Brendan Fraser, Leslie Mann

When our hero, George of the Jungle (Fraser), proffers a ropy vine to a lovely heiress (Mann) he has just saved from an attacking lion and invites her to "Swing, swing, swing," the invitation proves impossible to resist. Why try? George of the Jungle is the most welcome surprise of the summer. Among all the heavily hyped would-be blockbusters of the season, this genial goofball of a movie wins you over with its silly, let's-just-have-some-fun charm. Even adults, if they let themselves, will find it a hoot.

A live-action version of the Saturday morning cartoon that ran on ABC from 1967 to 1970 and then in syndication, George follows the comic adventures of its vine-swinging, loincloth-wearing Tarzan wannabe. Raised from infancy (after surviving a plane crash) in the African jungle by an ape, George grows up to be a handsome, well-built fellow with an unfortunate propensity, when traveling by vine, for bashing into trees. In the movie he falls (in every sense of the word) for the heiress, who whisks him off to San Francisco and introduces him to Armani. Back in Africa, however, his mentor, a talking ape, is kidnapped by evil poachers, and George must return to rescue him.

The film won me over early on when an African guide plunged from a rope bridge and, as his flailing body hurtled toward a roaring river below, the booming voice of the movie's narrator announced reassuringly, "Don't worry. Nobody dies in this movie. They just get really big boo-boos." Cut to the guide, laughing with pals around the campfire that night, a big Band-Aid on his forehead.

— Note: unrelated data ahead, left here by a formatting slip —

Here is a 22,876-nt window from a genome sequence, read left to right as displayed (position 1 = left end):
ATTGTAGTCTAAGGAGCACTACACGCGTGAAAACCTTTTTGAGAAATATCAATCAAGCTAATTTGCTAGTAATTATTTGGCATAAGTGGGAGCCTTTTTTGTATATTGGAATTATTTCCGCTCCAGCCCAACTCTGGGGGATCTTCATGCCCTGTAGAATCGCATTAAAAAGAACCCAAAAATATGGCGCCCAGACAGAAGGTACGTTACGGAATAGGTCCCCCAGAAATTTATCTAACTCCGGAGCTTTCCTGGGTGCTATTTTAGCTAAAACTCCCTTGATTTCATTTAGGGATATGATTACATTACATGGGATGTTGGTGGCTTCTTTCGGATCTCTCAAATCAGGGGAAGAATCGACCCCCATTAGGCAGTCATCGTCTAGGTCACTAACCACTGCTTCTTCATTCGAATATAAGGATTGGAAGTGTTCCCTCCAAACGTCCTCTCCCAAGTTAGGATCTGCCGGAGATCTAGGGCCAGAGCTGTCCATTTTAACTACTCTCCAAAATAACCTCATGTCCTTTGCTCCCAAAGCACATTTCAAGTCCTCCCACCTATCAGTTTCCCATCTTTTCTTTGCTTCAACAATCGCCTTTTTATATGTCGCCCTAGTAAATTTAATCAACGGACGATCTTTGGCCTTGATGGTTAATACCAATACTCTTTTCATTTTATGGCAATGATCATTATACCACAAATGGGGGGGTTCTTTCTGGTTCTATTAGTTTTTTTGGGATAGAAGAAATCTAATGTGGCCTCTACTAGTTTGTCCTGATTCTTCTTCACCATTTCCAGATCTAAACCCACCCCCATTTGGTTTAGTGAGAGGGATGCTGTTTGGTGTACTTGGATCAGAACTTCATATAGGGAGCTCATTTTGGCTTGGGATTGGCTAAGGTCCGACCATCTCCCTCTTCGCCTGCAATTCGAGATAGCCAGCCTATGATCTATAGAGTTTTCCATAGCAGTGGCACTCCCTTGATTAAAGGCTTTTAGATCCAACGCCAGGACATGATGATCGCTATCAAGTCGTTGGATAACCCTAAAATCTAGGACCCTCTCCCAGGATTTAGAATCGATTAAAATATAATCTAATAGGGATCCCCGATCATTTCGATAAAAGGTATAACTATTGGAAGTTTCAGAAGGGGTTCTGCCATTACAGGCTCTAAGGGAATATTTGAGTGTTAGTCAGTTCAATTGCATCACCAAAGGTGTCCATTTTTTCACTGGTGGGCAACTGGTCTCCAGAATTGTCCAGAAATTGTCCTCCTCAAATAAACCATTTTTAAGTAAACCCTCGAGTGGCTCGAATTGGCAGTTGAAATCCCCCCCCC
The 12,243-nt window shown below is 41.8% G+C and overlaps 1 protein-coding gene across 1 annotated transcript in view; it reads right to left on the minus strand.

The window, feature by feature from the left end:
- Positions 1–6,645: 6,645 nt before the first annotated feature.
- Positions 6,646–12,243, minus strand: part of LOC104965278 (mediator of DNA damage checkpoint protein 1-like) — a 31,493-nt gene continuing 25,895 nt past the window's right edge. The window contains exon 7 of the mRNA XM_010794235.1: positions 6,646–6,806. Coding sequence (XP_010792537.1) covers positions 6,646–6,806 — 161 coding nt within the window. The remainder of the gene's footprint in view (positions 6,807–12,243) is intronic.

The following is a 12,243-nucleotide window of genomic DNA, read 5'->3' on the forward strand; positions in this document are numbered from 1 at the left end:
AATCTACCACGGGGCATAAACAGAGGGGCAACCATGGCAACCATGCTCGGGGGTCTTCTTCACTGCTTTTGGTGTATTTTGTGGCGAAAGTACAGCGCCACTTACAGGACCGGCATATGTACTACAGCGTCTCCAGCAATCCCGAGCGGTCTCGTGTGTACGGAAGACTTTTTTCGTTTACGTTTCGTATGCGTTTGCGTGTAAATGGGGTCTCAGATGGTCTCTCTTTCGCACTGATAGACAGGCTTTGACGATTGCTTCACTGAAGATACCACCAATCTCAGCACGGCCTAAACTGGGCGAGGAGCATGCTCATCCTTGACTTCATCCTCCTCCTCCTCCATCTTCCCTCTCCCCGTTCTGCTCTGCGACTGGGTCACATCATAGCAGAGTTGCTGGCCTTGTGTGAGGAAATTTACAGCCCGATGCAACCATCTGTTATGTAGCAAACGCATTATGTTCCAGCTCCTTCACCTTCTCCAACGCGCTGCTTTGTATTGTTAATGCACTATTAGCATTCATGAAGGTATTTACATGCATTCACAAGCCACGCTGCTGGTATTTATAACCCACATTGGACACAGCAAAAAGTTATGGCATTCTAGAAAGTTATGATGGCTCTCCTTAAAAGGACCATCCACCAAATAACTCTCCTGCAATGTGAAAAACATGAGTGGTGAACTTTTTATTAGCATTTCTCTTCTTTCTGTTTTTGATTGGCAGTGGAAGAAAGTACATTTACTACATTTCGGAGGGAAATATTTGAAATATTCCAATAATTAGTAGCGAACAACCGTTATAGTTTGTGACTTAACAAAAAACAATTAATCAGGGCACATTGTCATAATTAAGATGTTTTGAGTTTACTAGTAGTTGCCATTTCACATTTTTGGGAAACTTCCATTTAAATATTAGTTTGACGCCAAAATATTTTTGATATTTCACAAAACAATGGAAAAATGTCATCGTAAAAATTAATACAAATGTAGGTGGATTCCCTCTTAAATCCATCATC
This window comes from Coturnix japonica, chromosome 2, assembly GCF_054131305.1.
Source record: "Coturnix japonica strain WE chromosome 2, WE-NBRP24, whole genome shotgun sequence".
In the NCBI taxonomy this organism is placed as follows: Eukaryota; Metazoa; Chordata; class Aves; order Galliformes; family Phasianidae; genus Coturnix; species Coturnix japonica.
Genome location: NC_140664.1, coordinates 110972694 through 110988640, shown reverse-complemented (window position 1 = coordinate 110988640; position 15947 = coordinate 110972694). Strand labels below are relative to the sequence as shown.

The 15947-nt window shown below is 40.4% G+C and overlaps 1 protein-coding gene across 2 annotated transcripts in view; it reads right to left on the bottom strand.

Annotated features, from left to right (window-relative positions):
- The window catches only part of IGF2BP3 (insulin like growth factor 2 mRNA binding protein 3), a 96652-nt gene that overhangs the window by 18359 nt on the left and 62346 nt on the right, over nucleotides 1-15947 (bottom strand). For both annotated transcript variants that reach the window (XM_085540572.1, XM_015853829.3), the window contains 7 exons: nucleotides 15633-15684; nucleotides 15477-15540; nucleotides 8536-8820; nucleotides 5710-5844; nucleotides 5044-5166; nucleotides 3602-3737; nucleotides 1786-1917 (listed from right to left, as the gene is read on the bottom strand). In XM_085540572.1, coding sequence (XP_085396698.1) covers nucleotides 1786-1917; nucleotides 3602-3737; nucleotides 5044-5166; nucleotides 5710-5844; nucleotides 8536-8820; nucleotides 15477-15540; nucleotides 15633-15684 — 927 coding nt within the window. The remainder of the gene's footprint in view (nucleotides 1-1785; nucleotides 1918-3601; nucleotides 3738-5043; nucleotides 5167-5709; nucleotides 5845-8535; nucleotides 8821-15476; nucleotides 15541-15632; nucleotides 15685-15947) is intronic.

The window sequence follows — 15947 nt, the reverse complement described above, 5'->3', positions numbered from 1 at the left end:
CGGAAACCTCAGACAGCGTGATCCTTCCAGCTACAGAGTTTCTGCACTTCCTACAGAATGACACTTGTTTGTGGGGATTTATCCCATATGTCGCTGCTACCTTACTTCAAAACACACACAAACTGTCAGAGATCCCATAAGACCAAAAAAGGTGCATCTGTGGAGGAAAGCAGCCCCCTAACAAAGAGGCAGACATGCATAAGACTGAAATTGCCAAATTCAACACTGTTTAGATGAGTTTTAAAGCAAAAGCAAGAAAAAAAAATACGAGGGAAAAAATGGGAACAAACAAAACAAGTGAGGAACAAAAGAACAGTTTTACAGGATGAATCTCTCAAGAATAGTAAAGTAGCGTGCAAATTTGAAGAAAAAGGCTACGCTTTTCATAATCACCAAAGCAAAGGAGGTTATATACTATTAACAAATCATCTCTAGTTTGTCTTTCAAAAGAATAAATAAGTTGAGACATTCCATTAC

George just may make Fraser (Encino Man and Mrs. Winterbourne) a star. He's darn cute and manages to convey George's fundamental dimness without cutting down on his likability. And it doesn't hurt that he has the best pair of male legs to grace a screen since a kilted Mel Gibson pranced across the heath a couple of years ago in Braveheart. (PG)

Tim Robbins, Martin Lawrence

Briefly put: Been there, done that. Nothing to Lose is a broad, mechanical comedy about two guys who bond after Lawrence, unemployed and desperate to feed his family, tries to car-jack Robbins, a successful Los Angeles advertising executive who has just discovered that his wife (Kelly Preston) is cheating on him with his boss. After a side trip to Arizona and a practice holdup of a gas station, the two men join forces to rob Robbins's boss. Think Eddie Murphy and Dan Aykroyd in Trading Places or Murphy and Nick Nolte in 48 HRS., and you'll get Nothing's familiar drift. Writer-director Steve Oedekerk (Ace Ventura: When Nature Calls) sets up his jokes with all the subtlety of a hippo checking out books from a library. In the meager-plus column are an appealing performance by Robbins, an energetic one from Lawrence and a couple of inspired comic scenes, including one in which Oedekerk shows up as a security guard with a penchant for disco-dancing on the job. (R)

Nick Scotti, Anthony Barrile

When a young pizza maker (Scotti) in The Bronx begins scanning the classified ads for apartments in Manhattan, he's such a naif that he thinks GWM stands for Guy With Money. Gosh, is he surprised when he discovers that his prospective new roomie (Barrile), an actor, is gay. Kiss Me Guido, a slight comedy about sexual identity, recalls leering sex farces of the early '70s, when the hero had to pretend to be gay to avoid the draft or dissuade an ardent female pursuer. Although Guido has amusing moments and serviceable performances, it never overcomes its improbable premise. (R)